“The tone of the generation some ten years junior to my own was set mainly by Lytton Strachey and Keynes. It is surprising how great a change in mental climate those ten years had brought. We were still Victorian; they were Edwardian. We believed in ordered progress by means of politics and free discussion. The more self-confident among us may have hoped to be leaders of the multitude, but none of us wished to be divorced from it. The generation of Keynes and Lytton did not seek to preserve any kinship with the Philistine. They aimed rather at a life of retirement among fine shades and nice feelings, and conceived of the good as consisting in the passionate mutual admirations of a clique of the elite. This doctrine, quite unfairly, they fathered upon G. E. Moore ....” (Russell 2000: 67).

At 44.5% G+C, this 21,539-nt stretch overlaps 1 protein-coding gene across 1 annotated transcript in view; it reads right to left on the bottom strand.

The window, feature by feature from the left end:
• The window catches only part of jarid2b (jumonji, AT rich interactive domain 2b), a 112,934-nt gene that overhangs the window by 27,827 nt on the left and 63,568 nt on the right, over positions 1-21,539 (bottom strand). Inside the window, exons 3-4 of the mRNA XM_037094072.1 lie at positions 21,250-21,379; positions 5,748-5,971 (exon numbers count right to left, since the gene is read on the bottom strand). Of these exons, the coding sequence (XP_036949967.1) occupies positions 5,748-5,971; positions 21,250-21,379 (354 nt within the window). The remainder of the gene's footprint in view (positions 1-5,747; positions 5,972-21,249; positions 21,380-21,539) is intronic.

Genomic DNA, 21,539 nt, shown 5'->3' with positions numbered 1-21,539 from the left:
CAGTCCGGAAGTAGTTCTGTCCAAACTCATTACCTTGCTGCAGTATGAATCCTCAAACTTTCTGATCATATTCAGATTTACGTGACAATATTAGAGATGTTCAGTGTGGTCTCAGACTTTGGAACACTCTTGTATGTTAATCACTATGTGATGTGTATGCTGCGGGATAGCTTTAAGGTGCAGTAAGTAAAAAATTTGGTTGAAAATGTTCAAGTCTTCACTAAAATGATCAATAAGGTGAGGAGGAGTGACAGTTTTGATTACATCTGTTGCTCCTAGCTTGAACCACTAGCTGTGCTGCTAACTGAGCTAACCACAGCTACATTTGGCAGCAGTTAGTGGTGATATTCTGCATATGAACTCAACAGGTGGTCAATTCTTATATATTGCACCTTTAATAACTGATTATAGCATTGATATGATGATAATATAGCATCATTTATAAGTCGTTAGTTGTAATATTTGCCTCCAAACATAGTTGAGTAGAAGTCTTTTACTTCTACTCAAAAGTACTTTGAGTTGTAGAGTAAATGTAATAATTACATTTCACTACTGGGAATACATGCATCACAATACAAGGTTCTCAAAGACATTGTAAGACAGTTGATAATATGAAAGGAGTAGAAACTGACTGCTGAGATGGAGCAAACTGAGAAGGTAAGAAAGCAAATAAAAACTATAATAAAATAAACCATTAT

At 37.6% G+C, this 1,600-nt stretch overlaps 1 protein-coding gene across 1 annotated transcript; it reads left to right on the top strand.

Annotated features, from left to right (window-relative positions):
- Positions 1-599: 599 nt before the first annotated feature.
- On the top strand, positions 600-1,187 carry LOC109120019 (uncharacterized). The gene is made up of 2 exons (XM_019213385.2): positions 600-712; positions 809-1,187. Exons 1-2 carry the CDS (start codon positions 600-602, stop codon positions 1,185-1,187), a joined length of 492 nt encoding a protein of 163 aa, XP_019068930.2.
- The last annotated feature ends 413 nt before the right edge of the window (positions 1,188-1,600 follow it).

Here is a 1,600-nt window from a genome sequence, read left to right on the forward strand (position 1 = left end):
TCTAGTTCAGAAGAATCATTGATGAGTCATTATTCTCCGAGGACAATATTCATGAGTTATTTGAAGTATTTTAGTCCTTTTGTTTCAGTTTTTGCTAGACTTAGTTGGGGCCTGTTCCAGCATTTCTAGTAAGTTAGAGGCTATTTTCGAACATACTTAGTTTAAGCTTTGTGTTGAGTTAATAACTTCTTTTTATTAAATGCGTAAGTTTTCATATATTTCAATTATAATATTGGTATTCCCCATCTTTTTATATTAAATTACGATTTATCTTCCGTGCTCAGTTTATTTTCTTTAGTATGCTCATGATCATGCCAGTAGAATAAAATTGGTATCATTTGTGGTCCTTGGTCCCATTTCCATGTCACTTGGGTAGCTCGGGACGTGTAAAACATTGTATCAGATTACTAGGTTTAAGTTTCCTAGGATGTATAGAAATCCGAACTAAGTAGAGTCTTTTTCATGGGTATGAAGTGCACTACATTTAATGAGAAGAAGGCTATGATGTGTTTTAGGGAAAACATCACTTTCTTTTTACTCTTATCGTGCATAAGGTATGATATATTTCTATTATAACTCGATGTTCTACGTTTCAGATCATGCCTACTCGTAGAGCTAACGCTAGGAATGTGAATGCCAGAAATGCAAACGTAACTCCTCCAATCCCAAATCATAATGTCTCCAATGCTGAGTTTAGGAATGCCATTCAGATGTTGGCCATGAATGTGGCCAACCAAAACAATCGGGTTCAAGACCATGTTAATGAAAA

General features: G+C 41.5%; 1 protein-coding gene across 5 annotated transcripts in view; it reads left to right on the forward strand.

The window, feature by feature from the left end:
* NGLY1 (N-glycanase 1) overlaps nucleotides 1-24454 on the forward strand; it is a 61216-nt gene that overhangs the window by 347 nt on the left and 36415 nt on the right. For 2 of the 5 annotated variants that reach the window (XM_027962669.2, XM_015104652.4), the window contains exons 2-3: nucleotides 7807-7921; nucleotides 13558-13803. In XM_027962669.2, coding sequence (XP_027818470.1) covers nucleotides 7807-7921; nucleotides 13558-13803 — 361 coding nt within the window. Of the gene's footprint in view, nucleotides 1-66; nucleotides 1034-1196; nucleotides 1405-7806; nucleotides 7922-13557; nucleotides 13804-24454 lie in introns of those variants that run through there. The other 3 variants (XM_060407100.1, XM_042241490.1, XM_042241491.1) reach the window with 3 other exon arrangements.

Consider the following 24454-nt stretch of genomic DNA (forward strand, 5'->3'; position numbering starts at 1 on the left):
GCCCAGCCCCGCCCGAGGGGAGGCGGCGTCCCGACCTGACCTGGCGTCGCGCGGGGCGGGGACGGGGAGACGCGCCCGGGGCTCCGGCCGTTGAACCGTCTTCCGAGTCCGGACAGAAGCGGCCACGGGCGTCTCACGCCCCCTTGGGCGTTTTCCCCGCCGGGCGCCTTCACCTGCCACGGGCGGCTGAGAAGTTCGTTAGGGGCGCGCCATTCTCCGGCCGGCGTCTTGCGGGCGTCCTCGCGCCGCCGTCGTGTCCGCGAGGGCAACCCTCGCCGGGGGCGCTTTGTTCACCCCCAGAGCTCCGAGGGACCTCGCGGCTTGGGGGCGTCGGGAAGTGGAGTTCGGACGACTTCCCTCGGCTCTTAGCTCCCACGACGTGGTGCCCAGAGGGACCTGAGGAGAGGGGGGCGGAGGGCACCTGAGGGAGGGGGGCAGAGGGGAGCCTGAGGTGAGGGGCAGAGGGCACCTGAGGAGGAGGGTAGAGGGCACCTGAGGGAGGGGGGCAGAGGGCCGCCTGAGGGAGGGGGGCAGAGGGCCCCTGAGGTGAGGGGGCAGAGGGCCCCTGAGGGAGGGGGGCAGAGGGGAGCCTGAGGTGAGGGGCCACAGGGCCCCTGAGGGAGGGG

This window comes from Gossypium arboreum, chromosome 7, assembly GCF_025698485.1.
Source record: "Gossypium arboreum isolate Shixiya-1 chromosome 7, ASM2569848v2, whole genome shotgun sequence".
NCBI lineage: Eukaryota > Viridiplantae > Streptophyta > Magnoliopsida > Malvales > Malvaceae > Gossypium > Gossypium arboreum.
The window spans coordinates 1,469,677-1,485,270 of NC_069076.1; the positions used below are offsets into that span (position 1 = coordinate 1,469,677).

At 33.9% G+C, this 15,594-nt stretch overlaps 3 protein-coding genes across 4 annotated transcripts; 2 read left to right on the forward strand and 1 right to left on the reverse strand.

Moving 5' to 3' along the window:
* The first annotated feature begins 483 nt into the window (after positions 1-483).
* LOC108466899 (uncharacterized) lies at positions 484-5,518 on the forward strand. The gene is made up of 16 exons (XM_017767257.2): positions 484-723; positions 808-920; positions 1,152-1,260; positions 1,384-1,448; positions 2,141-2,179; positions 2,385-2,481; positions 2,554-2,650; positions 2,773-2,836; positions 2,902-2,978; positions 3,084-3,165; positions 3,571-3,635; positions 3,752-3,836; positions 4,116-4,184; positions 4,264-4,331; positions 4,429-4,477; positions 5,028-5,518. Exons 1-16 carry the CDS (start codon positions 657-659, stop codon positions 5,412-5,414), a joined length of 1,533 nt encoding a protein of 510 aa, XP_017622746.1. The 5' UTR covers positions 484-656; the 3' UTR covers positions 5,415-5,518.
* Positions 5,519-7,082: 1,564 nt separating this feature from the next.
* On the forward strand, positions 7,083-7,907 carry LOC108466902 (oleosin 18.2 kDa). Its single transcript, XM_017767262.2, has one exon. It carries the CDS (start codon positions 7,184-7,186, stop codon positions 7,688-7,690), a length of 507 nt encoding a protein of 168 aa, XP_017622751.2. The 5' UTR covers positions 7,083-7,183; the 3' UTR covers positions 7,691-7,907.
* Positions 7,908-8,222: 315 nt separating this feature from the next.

“From this atmosphere Keynes escaped into the great world, but Strachey never escaped. Keynes’s escape, however, was not complete. He went about the world carrying with him everywhere a feeling of the bishop in partibus. True salvation was elsewhere, among the faithful at Cambridge. When he concerned himself with politics and economics he left his soul at home. This is the reason for a certain hard, glittering, inhuman quality in most of his writing. There was one great exception, The Economic Consequences of the Peace, ....” (Russell 2000: 68).
“Keynes’s intellect was the sharpest and clearest that I have ever known. When I argued with him, I felt that I took my life in my hands, and I seldom emerged without feeling something of a fool. I was sometimes inclined to feel that so much cleverness must be incompatible with depth, but I do not think that this feeling was justified.” (Russell 2000: 69).
Russell, B. 2000. Autobiography, Routledge, London.